Only one club can win the UEFA Champions League. But it can nevertheless be meaningful to the many other teams that have no hope of lifting the trophy. As the economics of soccer on the continent perpetually pull the money and talent to a select few sides, just participating in the game’s elite club event can carry great weight. That’s what makes the playoff round, which grants the last 10 teams access to the group stage of the main tournament and continues on the FOX family of networks come Wednesday, so important.
The imperatives are monetary to be sure. Short of selling a homegrown player for many millions, there is no more legitimate get-rich-quick scheme in soccer than a Cinderella run in the Champions League. But the pursuit of a place in this grueling competition is, at base, more about relevancy than solvency. Without getting too metaphysical about the meaning of sport, glory is most readily at hand in Europe. Especially for teams in leagues that have seen their popularity and credibility slip in recent years.
This is acutely true for Celtic, those proud but now unchallenged Scottish giants. For them, qualification for Europe is urgent when they travel to Maribor in Slovenia in the first leg (live, FOX Sports 2, now). Ever since arch-rivals — and only real and consistent competitors — Rangers ran themselves into the ground and into Scottish soccer’s fourth tier, Celtic have been imperious at home. They won the Scottish Premier league by 27 points last year, losing just once — second-placed Motherwell lost 12 times, by comparison. They won it by 16 points the year before. And in truth, during the 2011-12, the last year Rangers were in it before imploding, Celtic won the Scottish Premier League by 20 points.
Without Rangers, the decay of Scottish soccer has accelerated — the on-field product hasn’t been terribly attractive in quite some time — and the outcome just seems about pre-determined, especially with major clubs Hearts and Hibernian now out of the Scottish Premier League as well. That means for Celtic, the real challenge lay on the continent. Two seasons ago, they were the tournament’s darlings. Barcelona were one of the all-time great teams then and Celtic went ahead against them at the impregnable Camp Nou, before losing out in the end. Then, at home, they beat them, in what stands as one of the game’s modern-day miracles.
After a solid preseason and a transfer window that saw Celtic retain the bulk of their talent — but for goalkeeper Fraser Forster, forward Tony Watt and striker Giorgios Samaras — things looked good for Celtic. But they very nearly didn’t even make it this far in qualifying. Because of Scotland’s plummeting UEFA coefficient, they had to start in the second qualifying round, even though they are champions. They swept KR Reykjavik aside 5-0. They came up against Legia Warsaw next. And they were hammered 6-1 on aggregate. Lady luck bailed them out from this would-be disaster, however.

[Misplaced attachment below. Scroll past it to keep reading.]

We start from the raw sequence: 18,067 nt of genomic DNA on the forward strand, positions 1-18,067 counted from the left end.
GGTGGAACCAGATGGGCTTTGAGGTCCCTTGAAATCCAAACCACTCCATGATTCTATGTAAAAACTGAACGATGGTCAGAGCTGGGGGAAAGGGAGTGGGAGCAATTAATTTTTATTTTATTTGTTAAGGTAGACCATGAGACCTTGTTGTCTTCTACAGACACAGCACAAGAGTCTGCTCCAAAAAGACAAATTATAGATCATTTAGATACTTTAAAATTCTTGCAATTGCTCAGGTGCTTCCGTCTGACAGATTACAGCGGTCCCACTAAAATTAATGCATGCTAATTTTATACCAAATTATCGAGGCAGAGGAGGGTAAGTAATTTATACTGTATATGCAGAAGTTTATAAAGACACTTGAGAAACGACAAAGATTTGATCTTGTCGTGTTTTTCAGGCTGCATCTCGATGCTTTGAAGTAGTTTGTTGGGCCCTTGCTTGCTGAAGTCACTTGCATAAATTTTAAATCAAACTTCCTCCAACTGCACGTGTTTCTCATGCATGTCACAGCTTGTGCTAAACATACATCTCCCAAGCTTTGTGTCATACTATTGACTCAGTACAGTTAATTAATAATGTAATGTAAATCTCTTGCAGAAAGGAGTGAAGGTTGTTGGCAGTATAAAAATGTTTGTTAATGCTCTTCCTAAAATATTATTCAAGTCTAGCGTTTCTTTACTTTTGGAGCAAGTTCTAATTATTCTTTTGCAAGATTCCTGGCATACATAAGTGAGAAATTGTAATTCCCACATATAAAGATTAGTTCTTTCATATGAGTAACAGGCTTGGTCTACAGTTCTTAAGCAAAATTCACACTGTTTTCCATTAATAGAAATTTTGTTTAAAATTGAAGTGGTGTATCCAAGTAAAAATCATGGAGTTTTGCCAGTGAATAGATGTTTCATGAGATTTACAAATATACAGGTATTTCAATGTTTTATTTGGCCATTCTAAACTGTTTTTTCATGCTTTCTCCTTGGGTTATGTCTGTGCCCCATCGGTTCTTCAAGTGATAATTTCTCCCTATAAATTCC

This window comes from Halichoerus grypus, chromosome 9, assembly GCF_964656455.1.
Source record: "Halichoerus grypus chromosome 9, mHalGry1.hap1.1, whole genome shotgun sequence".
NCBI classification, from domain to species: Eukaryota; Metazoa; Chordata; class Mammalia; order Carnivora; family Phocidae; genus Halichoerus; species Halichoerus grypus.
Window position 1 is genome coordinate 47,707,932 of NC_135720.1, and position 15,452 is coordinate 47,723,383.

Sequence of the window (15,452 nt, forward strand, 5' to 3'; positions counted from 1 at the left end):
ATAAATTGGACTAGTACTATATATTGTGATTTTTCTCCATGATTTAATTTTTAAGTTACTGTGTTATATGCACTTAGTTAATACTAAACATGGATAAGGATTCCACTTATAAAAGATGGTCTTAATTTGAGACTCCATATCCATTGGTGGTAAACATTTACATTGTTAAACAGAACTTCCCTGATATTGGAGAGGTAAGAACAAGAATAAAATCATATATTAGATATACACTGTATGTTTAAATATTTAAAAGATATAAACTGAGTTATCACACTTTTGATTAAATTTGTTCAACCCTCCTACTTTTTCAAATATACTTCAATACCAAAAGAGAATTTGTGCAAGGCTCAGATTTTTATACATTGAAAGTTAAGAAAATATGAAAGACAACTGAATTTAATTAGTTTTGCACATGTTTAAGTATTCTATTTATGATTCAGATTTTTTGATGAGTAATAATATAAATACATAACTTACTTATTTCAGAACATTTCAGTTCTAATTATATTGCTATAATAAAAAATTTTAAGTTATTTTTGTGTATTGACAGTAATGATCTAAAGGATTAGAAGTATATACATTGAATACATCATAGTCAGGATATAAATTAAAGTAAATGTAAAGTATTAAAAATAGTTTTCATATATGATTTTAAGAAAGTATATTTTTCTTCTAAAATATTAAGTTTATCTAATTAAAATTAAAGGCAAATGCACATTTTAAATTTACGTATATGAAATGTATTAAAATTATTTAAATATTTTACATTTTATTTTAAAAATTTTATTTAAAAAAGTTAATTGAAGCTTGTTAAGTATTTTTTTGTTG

As it turned out, Legia had fielded an ineligible player in the return leg, which they had won 2-0 after winning 4-1 at home. Bartosz Bereszynski came on late in the game, as Legia thought he had served his three-game suspension. But since he had not been registered from the last two games, he didn’t actually complete his suspension, UEFA ruled. Legia forfeited the game — and lost an appeal — and Celtic won the game 3-0. Just enough to take the entire tie 4-4 on aggregate, by the immense grace of a technicality. They are nevertheless favorites to advance past Maribor, though.
In Wednesday’s other games, AaB takes on APOEL Nicosia, while Slovan Bratislava face BATE Borisov. These games are tough to call. All of these clubs have much experience in Europe but are hard to handicap as they are from disparate leagues.
One of the more enticing matchups is between Standard Liege, the source of young Belgian talent conquering the world, and moneyed Zenit St. Petersburg, who hope to finally see a return on all of that investment. It’s with players like Belgium star Axel Witsel, brought up at Standard, incidentally, and acquired for $53 million two summers ago, that Zenit’s "anti-aircraft Gunners" hope to finally make a dent in Europe.
The other game that will catch the eye is Lille-FC Porto. The French club is lauded for bringing up some of the brightest European prospects in recent years and boasts a deep team that belongs at the highest European level, headlined by strikers Salomon Kalou and Divock Origi and midfielders Marvin Martin and Rio Mavuba. Portuguese powerhouse Porto, meanwhile, lost defender Eliaquim Mangala and midfielder Fernando to Manchester City and winger Juan Iturbe to AS Roma but, as ever, simply reloaded by bringing on defender Bruno Martins Indi, midfielder Casemiro and Spanish forwards Christian Tello and Adrian Lopez.
These, then, should make for tight games. And to the teams in them, they will perhaps matter as much as any in the main tournament itself.